…well it is if  you’re as addicted to film and film culture as I am. It’s the SUPER BOWL of Cinema! It’s the Oscars!

As I stated a few days ago, I do believe that there are a few certainties for the 85th Annual Academy Awards set to take place this Sunday February 24. Chief among them, Daniel Day Lewis’ win for Best Actor and Anne Hathaway’s win for Best Supporting Actress.  But that means that there are a few of the major categories still up for grabs.  That’s kind of refreshing, considering how quickly the contenders are singled out and whittled down and put into groups with labels like “front runner” or “not a prayer” etc.

Consider how many movies are released throughout the year.  A movie is declared to be “awards worthy” or in “awards contention” by the studio when it is given a coveted year end release date.  The fact that Argo has emerged as the clear front runner for Best Picture, a film released in early October, is almost as much an anomaly as the 2010 winner, Hurt Locker, was when it was released in June of 2009.

Speaking of The Hurt Locker, when the nominations were announced for The Oscars – you’ll notice that AMPAS is not calling them The Academy Awards this year, as well as downplaying the fact that it is the 85th anniversary of the awards – way back on January 10, my jaw literally dropped when that film’s director as well as the first woman to win Best Director, Kathryn Bigelow‘s name was NOT read as a nominee. That pretty much slammed the lid, in my humble opinion, on Zero Dark Thirty‘s chances for Best Picture, despite the fact that it was nominated and had, up until that point, been dominating critics awards. I think either Benh Zeitlin (Beasts of the Southern Wild) or Michael Hanneke (Amour), both ineligible for the Directors Guild, got Bigelow’s nomination.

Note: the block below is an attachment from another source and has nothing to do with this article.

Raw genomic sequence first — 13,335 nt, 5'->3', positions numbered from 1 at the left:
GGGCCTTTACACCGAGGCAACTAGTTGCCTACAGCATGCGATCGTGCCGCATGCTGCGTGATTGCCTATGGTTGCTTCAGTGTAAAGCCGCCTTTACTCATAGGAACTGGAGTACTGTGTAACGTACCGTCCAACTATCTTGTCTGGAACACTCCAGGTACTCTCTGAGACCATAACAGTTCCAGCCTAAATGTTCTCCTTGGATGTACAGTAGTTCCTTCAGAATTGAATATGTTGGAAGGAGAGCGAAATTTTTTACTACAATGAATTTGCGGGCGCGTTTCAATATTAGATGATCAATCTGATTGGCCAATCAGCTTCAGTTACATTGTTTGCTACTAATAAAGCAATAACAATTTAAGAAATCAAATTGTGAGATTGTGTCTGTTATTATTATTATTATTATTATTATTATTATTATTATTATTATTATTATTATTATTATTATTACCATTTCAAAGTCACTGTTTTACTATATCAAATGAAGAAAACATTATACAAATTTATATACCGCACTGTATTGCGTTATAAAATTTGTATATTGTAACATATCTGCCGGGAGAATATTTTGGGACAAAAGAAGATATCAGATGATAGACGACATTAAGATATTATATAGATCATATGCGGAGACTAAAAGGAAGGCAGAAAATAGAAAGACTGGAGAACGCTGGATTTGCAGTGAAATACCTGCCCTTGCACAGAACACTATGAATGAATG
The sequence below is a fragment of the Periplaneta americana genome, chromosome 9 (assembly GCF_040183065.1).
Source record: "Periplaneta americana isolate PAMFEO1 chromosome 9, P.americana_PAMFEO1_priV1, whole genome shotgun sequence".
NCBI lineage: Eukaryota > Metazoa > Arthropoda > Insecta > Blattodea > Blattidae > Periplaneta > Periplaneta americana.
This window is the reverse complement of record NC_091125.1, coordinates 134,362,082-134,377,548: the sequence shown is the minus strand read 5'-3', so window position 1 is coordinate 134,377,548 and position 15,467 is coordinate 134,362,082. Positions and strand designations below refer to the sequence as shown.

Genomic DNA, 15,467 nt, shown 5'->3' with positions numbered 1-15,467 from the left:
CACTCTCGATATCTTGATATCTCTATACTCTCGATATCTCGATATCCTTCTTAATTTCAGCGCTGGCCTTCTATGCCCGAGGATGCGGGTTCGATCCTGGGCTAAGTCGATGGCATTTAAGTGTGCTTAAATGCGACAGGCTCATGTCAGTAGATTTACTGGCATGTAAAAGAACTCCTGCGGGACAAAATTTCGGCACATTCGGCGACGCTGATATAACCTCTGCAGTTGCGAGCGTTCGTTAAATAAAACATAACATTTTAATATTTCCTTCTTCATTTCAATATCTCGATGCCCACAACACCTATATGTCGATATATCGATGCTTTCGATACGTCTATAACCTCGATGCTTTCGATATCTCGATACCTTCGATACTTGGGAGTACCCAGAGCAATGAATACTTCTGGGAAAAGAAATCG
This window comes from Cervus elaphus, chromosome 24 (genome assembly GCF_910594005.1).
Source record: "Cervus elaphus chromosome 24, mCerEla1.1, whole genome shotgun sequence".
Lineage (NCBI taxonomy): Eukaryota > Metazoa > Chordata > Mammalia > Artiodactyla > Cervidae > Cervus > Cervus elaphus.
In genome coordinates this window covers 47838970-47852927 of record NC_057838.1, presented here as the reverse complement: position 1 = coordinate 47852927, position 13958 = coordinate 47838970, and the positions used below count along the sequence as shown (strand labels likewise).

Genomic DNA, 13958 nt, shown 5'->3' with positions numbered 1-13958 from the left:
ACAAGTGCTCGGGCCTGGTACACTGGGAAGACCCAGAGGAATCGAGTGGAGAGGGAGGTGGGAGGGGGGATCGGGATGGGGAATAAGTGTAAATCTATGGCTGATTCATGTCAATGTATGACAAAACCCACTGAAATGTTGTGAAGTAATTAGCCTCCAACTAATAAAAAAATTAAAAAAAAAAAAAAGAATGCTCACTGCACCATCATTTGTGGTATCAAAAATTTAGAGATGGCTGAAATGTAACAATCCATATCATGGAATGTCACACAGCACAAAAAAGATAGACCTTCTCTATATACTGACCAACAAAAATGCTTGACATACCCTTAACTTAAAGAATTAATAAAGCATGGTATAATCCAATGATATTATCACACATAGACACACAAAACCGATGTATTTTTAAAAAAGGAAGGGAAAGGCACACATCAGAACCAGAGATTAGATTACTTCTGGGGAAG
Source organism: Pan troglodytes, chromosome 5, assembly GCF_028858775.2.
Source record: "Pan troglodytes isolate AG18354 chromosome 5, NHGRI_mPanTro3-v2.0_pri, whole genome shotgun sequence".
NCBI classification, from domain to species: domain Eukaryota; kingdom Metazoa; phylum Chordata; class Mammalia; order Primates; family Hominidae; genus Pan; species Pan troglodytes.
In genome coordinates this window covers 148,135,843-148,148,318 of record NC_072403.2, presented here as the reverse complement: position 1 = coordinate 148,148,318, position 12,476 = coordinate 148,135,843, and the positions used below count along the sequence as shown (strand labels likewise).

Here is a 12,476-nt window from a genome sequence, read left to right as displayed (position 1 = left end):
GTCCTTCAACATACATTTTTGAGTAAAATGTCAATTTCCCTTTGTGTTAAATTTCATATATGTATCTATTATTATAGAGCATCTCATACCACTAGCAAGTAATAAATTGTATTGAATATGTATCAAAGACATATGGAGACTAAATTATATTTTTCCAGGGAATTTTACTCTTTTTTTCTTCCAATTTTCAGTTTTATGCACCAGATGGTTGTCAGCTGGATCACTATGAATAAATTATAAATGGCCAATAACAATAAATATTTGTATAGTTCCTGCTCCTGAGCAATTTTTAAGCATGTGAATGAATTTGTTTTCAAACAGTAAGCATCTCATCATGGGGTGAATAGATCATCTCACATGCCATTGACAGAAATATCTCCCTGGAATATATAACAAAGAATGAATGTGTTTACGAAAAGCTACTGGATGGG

They snaked Ben Affleck‘s, for Argo, as well.  Bigelow had been taking those same critics awards for director until Affleck took the big one, the Critics Choice. Since then, as we all know by now, it’s been all Affleck – all the time. What the hell were Academy members thinking? It will be interesting to see how Best Director plays out. The pundits are still scratching their heads. Some are going with Spielberg by default, others Ang Lee. I’m going with David O. Russell. Oddly enough, if Lee wins he’ll have his 2nd Oscar for directing without his film winning Best Picture, as he did in 2006 when he won for Brokeback Mountain but Paul Haggis’ Crash took Best Picture. (But that’s another story.)

The Best Picture list was capped at nine. I’m not at all surprised that the overrated Amour was nominated in nearly every category for which it was eligible. It reinforces the idea that the Academy is comprised of geriatrics with nothing else to do. (Which makes all of this courting of the youth market a tad ironic.) The only film I was surprised not to see on the list was Anna Karenina, but it was recognized in the artistic categories that I predicted it would be.  Lincoln is, of course, the film with the most nods, at twelve. I’m holding in another rant, but as I’ve said before, it doesn’t make any damn sense, having as many as ten Best Picture nominees, but only five directors. Argo will (and seriously, if a movie wins the Producers Guild, the Directors Guild, the Writers Guild and the Screen Actors Guild Awards, Best Picture is in the bag) become only the fourth film to win without its director having been nominated.

It is important to remember that this is a predictions post. I predict Argo will win although my personal first choice would be Zero Dark Thirty. Argo would still be my second choice and under the Academy voting rules, that would, if I had an actual say, give it a very good chance.

The way it works is known as “Instant Runoff Voting”. It starts by asking each voter, “Of these nine Best Picture nominees, which is your favorite?”

Voters are asked to rank each of the nine from 1st to last. All of the films voted as #1 are put in various piles. If a movie secures more than half of votes cast, that movie wins on the first pass. Otherwise, the movie with the fewest first place votes is eliminated. Ballots assigned to the eliminated film are recounted and assigned to one of the remaining films based on the next preference on each ballot. This process continues until one movie wins by obtaining more than half the votes.

Head spinning yet? Back to my predictions…

It’s important to remember in the Original Screenplay category that Quentin Tarantino was not eligible for the Writer’s Guild Award which went to Mark Boal for Zero Dark Thirty. As much as I would like to believe that he will prevail again, I think QT will take the Oscar for Django Unchained.

I’ll stick with Chris Terrio and Argo in the Adapted Screenplay category, although I’d be equally happy if David O. Russell took it for Silver Linings Playbook. (If he does, he won’t get director. If he doesn’t, he probably will.)